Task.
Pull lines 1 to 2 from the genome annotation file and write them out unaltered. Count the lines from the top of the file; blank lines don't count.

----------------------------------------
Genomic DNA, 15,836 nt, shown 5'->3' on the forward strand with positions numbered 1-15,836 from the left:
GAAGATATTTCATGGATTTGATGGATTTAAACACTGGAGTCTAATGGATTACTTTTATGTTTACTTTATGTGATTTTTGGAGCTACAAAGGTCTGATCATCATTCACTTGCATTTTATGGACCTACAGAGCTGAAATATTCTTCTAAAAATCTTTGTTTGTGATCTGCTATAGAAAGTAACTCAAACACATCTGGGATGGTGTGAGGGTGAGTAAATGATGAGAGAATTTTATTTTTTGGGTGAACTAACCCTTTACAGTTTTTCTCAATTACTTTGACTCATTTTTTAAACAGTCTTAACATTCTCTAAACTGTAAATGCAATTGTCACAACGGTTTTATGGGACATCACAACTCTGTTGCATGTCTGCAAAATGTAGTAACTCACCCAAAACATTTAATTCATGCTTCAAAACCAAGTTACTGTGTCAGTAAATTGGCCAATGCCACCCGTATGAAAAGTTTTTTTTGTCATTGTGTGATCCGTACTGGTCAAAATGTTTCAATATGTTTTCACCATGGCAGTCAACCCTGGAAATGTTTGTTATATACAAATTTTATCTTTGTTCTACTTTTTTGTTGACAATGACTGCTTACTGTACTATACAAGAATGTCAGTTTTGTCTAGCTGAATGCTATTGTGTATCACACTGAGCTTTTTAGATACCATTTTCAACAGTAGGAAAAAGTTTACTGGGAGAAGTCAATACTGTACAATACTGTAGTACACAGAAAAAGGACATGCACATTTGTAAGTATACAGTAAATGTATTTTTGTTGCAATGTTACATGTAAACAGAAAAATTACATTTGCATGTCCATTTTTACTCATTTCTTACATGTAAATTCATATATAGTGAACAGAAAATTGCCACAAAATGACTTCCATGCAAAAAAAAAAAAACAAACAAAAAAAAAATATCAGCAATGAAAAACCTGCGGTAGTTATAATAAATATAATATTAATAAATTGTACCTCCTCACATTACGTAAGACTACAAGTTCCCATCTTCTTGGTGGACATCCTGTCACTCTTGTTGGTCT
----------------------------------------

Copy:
Genomic DNA, 15,836 nt, shown 5'->3' on the forward strand with positions numbered 1-15,836 from the left:
GAAGATATTTCATGGATTTGATGGATTTAAACACTGGAGTCTAATGGATTACTTTTATGTTTACTTTATGTGATTTTTGGAGCTACAAAGGTCTGATCATCATTCACTTGCATTTTATGGACCTACAGAGCTGAAATATTCTTCTAAAAATCTTTGTTTGTGATCTGCTATAGAAAGTAACTCAAACACATCTGGGATGGTGTGAGGGTGAGTAAATGATGAGAGAATTTTATTTTTTGGGTGAACTAACCCTTTACAGTTTTTCTCAATTACTTTGACTCATTTTTTAAACAGTCTTAACATTCTCTAAACTGTAAATGCAATTGTCACAACGGTTTTATGGGACATCACAACTCTGTTGCATGTCTGCAAAATGTAGTAACTCACCCAAAACATTTAATTCATGCTTCAAAACCAAGTTACTGTGTCAGTAAATTGGCCAATGCCACCCGTATGAAAAGTTTTTTTTGTCATTGTGTGATCCGTACTGGTCAAAATGTTTCAATATGTTTTCACCATGGCAGTCAACCCTGGAAATGTTTGTTATATACAAATTTTATCTTTGTTCTACTTTTTTGTTGACAATGACTGCTTACTGTACTATACAAGAATGTCAGTTTTGTCTAGCTGAATGCTATTGTGTATCACACTGAGCTTTTTAGATACCATTTTCAACAGTAGGAAAAAGTTTACTGGGAGAAGTCAATACTGTACAATACTGTAGTACACAGAAAAAGGACATGCACATTTGTAAGTATACAGTAAATGTATTTTTGTTGCAATGTTACATGTAAACAGAAAAATTACATTTGCATGTCCATTTTTACTCATTTCTTACATGTAAATTCATATATAGTGAACAGAAAATTGCCACAAAATGACTTCCATGCAAAAAAAAAAAAACAAACAAAAAAAAAATATCAGCAATGAAAAACCTGCGGTAGTTATAATAAATATAATATTAATAAATTGTACCTCCTCACATTACGTAAGACTACAAGTTCCCATCTTCTTGGTGGACATCCTGTCACTCTTGTTGGTCT